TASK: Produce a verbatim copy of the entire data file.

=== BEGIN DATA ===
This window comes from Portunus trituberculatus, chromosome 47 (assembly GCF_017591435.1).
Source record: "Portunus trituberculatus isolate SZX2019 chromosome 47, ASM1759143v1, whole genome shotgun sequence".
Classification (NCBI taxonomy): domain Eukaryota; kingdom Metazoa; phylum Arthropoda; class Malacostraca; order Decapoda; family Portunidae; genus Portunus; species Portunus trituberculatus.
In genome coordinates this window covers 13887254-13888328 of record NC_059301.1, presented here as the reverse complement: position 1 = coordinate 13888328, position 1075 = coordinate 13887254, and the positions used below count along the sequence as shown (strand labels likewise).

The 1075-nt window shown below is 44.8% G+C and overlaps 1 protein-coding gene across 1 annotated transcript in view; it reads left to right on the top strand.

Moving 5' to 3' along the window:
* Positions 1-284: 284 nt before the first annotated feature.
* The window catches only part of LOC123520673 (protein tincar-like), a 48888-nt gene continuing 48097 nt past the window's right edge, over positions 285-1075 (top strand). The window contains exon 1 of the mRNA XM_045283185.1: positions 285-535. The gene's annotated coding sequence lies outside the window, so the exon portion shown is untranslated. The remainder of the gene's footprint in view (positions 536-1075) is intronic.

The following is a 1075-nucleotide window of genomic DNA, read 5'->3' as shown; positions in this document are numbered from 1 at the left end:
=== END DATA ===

This window comes from Portunus trituberculatus, chromosome 47 (assembly GCF_017591435.1).
Source record: "Portunus trituberculatus isolate SZX2019 chromosome 47, ASM1759143v1, whole genome shotgun sequence".
Classification (NCBI taxonomy): domain Eukaryota; kingdom Metazoa; phylum Arthropoda; class Malacostraca; order Decapoda; family Portunidae; genus Portunus; species Portunus trituberculatus.
In genome coordinates this window covers 13887254-13888328 of record NC_059301.1, presented here as the reverse complement: position 1 = coordinate 13888328, position 1075 = coordinate 13887254, and the positions used below count along the sequence as shown (strand labels likewise).

The 1075-nt window shown below is 44.8% G+C and overlaps 1 protein-coding gene across 1 annotated transcript in view; it reads left to right on the top strand.

Moving 5' to 3' along the window:
* Positions 1-284: 284 nt before the first annotated feature.
* The window catches only part of LOC123520673 (protein tincar-like), a 48888-nt gene continuing 48097 nt past the window's right edge, over positions 285-1075 (top strand). The window contains exon 1 of the mRNA XM_045283185.1: positions 285-535. The gene's annotated coding sequence lies outside the window, so the exon portion shown is untranslated. The remainder of the gene's footprint in view (positions 536-1075) is intronic.

The following is a 1075-nucleotide window of genomic DNA, read 5'->3' as shown; positions in this document are numbered from 1 at the left end: